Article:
Brushing off Aaron Rodgers trade talk, the Browns are all in on Baker Mayfield while setting 'a new standard'

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The Cleveland Browns aren’t interested in trading for Aaron Rodgers. That’s what Mary Kay Cabot of Cleveland.com reported over the weekend. The team is “all in” on Baker Mayfield for the 2021 season … and presumably beyond.

Getting that statement of support out there is a wise move by the Browns. Why let speculation fester?

After all, even if they were interested in Rodgers, the league’s reigning MVP, there is no guarantee that he can force an exit from Green Bay this offseason and, even if he does, there is even less probability that Cleveland would be his preferred destination.

Besides, as good as Rodgers is, whatever ransom is needed to get him is probably more than whatever upgrade he’d provide over Mayfield. This is still a team game. The Browns like their team.

So take your Rodgers speculation elsewhere. Cleveland has its quarterback.

That second sentence doesn’t come lightly. It arrives with force.

Cleveland Browns quarterback Baker Mayfield celebrates after the Browns defeated the Pittsburgh Steelers in an NFL football game, Sunday, Jan. 3, 2021, in Cleveland. (AP Photo/Ron Schwane)
Cleveland Browns quarterback Baker Mayfield celebrates after the Browns defeated the Pittsburgh Steelers in an NFL football game, Sunday, Jan. 3, 2021, in Cleveland. (AP Photo/Ron Schwane)

Cleveland — Cleveland — has its quarterback, after decades of never having its quarterback. One of the most famous woe-is-us gimmicks from Browns fans is to list all the team QBs since the franchise was rebooted in 1999, a rundown that not even a CVS receipt can handle.

A real fan already has them memorized: Tim Couch, Ty Detmer, Doug Pederson, Spergon Wynn, Kelly Holcomb, Jeff Garcia, Luke McCown, Trent Dilfer, Charlie Frye, Derek Anderson, Brady Quinn, Ken Dorsey, Bruce Gradkowski, Colt McCoy, Jake Delhomme, Seneca Wallace, Brandon Weeden, Thad Lewis, Jason Campbell, Brian Hoyer, Johnny Manziel, Connor Shaw, Josh McCown, Austin Davis, Cody Kessler, Robert Griffin III, DeShone Kizer, Kevin Hogan, Tyrod Taylor.

Then came Mayfield, the No. 1 pick in the 2018 draft, the latest savior for this often failed franchise. He showed flashes as a rookie, but fewer of them in his second season. It wasn’t really until 2020, specifically late in the 2020 season, when Mayfield began to prove he was good enough that Cleveland, yes, actually had its quarterback.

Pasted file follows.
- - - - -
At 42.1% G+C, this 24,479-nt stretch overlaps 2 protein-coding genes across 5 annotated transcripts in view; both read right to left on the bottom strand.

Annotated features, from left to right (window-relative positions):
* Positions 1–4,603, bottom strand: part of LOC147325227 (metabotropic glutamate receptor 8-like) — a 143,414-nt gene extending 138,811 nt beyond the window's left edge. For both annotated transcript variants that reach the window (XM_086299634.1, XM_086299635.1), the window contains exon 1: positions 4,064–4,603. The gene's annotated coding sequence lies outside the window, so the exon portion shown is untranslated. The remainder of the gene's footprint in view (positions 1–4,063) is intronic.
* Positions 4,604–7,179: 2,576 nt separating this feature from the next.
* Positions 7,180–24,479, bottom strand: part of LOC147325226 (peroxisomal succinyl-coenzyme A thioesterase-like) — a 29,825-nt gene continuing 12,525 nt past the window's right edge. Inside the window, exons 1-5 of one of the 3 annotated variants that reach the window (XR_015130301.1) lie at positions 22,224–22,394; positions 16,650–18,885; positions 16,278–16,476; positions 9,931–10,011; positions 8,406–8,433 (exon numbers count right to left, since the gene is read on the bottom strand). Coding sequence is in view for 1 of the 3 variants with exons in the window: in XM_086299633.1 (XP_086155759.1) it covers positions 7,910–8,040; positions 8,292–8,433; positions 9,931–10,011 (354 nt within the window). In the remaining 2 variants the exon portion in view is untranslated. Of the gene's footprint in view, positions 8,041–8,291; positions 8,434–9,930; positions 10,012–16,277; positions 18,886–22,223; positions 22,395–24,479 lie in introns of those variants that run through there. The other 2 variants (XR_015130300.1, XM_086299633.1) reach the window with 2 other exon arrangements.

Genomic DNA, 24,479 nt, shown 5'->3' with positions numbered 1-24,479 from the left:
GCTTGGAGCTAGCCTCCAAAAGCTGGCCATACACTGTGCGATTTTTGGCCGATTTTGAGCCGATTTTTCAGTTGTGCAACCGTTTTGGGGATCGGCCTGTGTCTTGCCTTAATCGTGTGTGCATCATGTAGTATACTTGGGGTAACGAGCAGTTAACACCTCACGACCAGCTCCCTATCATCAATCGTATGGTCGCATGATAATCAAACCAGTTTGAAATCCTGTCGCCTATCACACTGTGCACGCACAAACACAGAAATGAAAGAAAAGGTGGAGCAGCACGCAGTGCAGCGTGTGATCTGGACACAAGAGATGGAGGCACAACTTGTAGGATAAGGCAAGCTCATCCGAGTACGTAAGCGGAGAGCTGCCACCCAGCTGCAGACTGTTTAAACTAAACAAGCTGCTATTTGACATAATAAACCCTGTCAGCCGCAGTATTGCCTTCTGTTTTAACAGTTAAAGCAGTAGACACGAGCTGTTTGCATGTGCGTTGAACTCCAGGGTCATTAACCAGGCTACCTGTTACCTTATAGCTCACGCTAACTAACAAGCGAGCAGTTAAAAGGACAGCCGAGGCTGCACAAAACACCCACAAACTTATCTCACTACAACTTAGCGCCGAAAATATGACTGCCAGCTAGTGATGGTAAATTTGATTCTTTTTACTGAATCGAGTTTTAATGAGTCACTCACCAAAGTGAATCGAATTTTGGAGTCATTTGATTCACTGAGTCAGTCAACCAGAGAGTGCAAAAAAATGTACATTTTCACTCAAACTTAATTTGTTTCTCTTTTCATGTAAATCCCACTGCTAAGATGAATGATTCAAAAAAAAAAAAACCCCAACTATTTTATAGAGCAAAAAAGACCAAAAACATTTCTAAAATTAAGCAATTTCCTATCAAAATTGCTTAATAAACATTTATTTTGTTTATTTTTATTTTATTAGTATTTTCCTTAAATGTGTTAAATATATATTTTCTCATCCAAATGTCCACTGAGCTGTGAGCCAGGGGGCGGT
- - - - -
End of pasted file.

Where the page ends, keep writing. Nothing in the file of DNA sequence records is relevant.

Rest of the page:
The five touchdowns against Cincinnati in late October. The four at Tennessee in early December. The 6-2 run to end the regular season. The three TDs in a playoff victory over Pittsburgh. And even the strong play in a 22-17 loss to Kansas City a week later.

Mayfield finished with 26 touchdowns and just eight interceptions in the regular season, but went 20 TDs/3 INTs in his last 12 games, including the playoffs. He was really good.

All of it came in his first year under coach Kevin Stefanski and offensive coordinator Alex Van Pelt. The 2021 season will be the first time, presumably, Mayfield gets to play a second full season with the same coaching staff. It should only help.

The Browns are banking on him taking the next step, from a guy capable of winning games, even in January, to one who can win the big one in February. Just like that, the standards in Cleveland have changed. As it should. The roster is loaded. Talent is everywhere. Stefanski is clearly an excellent coach.

Dysfunction has made way for Super Bowl dreams.

It’s Mayfield who will have to meet them — something, it’s worth noting, he is eager to attempt. He even tried to raise the bar himself late last season.

“This is a passionate fan base that lives, breathes and dies football, and Cleveland Browns football at that,” Mayfield said last December. “I think it means a lot to them, but they need to reset their expectations because we all need to reset the standard. This is what I have been saying. There is a new standard.”

Mayfield’s bold play has matched his bold talk. Among the positives entering the 2021 season is that everyone surrounding the Browns believes they have their quarterback. When the team leaks they don’t want to dabble in any Rodgers sweepstakes, the fans, players and media agree. It’s the kind of unity that has proven rare in Cleveland.

There are caveats, of course. A little more than half of a great season doesn’t make a Hall of Fame career. The 2020 schedule was littered with weak opponents. His 62.8 percent completion percentage a year ago could be improved. Mahomes, Josh Allen, Lamar Jackson and others still stand in the way in the AFC.

All of that can be sorted out. Right now, deep in the offseason, the Browns declared they were all in on their quarterback and no one blinked.

Aaron Rodgers isn’t even on the radar because it’s Baker or bust.

In Cleveland, that’s saying something.

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